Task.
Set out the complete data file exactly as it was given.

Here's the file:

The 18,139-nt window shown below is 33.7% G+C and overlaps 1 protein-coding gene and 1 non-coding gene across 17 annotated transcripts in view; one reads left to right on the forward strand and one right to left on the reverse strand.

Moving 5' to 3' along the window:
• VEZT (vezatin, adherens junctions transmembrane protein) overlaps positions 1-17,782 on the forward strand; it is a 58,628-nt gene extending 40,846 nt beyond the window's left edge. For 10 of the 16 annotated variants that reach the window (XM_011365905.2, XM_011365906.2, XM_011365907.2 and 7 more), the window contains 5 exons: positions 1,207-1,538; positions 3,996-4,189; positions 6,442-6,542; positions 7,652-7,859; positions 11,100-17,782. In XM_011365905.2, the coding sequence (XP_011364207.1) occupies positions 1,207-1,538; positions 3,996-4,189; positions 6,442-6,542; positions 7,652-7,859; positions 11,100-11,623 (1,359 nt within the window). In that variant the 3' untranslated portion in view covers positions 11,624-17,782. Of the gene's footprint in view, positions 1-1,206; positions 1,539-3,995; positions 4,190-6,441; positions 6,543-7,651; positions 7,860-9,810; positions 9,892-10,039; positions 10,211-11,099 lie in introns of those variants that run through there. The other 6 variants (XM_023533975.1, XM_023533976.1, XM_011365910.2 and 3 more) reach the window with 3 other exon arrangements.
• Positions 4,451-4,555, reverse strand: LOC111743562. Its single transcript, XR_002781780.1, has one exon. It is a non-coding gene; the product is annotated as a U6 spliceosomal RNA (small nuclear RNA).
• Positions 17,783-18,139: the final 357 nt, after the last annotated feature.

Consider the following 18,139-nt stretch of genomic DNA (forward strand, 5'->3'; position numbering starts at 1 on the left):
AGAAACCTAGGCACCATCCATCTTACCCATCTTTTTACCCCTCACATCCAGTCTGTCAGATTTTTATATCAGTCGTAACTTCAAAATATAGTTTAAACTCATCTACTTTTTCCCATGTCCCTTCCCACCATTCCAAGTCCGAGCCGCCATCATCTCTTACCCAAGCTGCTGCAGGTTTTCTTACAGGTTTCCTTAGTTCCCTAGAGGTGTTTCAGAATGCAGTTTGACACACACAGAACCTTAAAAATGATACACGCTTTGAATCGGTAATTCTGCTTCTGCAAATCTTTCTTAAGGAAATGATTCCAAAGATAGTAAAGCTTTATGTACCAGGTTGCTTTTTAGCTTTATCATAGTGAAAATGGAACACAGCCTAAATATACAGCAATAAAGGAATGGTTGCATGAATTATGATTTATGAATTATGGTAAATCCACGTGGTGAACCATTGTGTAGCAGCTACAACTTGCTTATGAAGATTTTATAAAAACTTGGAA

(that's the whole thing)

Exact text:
The 18,139-nt window shown below is 33.7% G+C and overlaps 1 protein-coding gene and 1 non-coding gene across 17 annotated transcripts in view; one reads left to right on the forward strand and one right to left on the reverse strand.

Moving 5' to 3' along the window:
• VEZT (vezatin, adherens junctions transmembrane protein) overlaps positions 1-17,782 on the forward strand; it is a 58,628-nt gene extending 40,846 nt beyond the window's left edge. For 10 of the 16 annotated variants that reach the window (XM_011365905.2, XM_011365906.2, XM_011365907.2 and 7 more), the window contains 5 exons: positions 1,207-1,538; positions 3,996-4,189; positions 6,442-6,542; positions 7,652-7,859; positions 11,100-17,782. In XM_011365905.2, the coding sequence (XP_011364207.1) occupies positions 1,207-1,538; positions 3,996-4,189; positions 6,442-6,542; positions 7,652-7,859; positions 11,100-11,623 (1,359 nt within the window). In that variant the 3' untranslated portion in view covers positions 11,624-17,782. Of the gene's footprint in view, positions 1-1,206; positions 1,539-3,995; positions 4,190-6,441; positions 6,543-7,651; positions 7,860-9,810; positions 9,892-10,039; positions 10,211-11,099 lie in introns of those variants that run through there. The other 6 variants (XM_023533975.1, XM_023533976.1, XM_011365910.2 and 3 more) reach the window with 3 other exon arrangements.
• Positions 4,451-4,555, reverse strand: LOC111743562. Its single transcript, XR_002781780.1, has one exon. It is a non-coding gene; the product is annotated as a U6 spliceosomal RNA (small nuclear RNA).
• Positions 17,783-18,139: the final 357 nt, after the last annotated feature.

Consider the following 18,139-nt stretch of genomic DNA (forward strand, 5'->3'; position numbering starts at 1 on the left):
AGAAACCTAGGCACCATCCATCTTACCCATCTTTTTACCCCTCACATCCAGTCTGTCAGATTTTTATATCAGTCGTAACTTCAAAATATAGTTTAAACTCATCTACTTTTTCCCATGTCCCTTCCCACCATTCCAAGTCCGAGCCGCCATCATCTCTTACCCAAGCTGCTGCAGGTTTTCTTACAGGTTTCCTTAGTTCCCTAGAGGTGTTTCAGAATGCAGTTTGACACACACAGAACCTTAAAAATGATACACGCTTTGAATCGGTAATTCTGCTTCTGCAAATCTTTCTTAAGGAAATGATTCCAAAGATAGTAAAGCTTTATGTACCAGGTTGCTTTTTAGCTTTATCATAGTGAAAATGGAACACAGCCTAAATATACAGCAATAAAGGAATGGTTGCATGAATTATGATTTATGAATTATGGTAAATCCACGTGGTGAACCATTGTGTAGCAGCTACAACTTGCTTATGAAGATTTTATAAAAACTTGGAA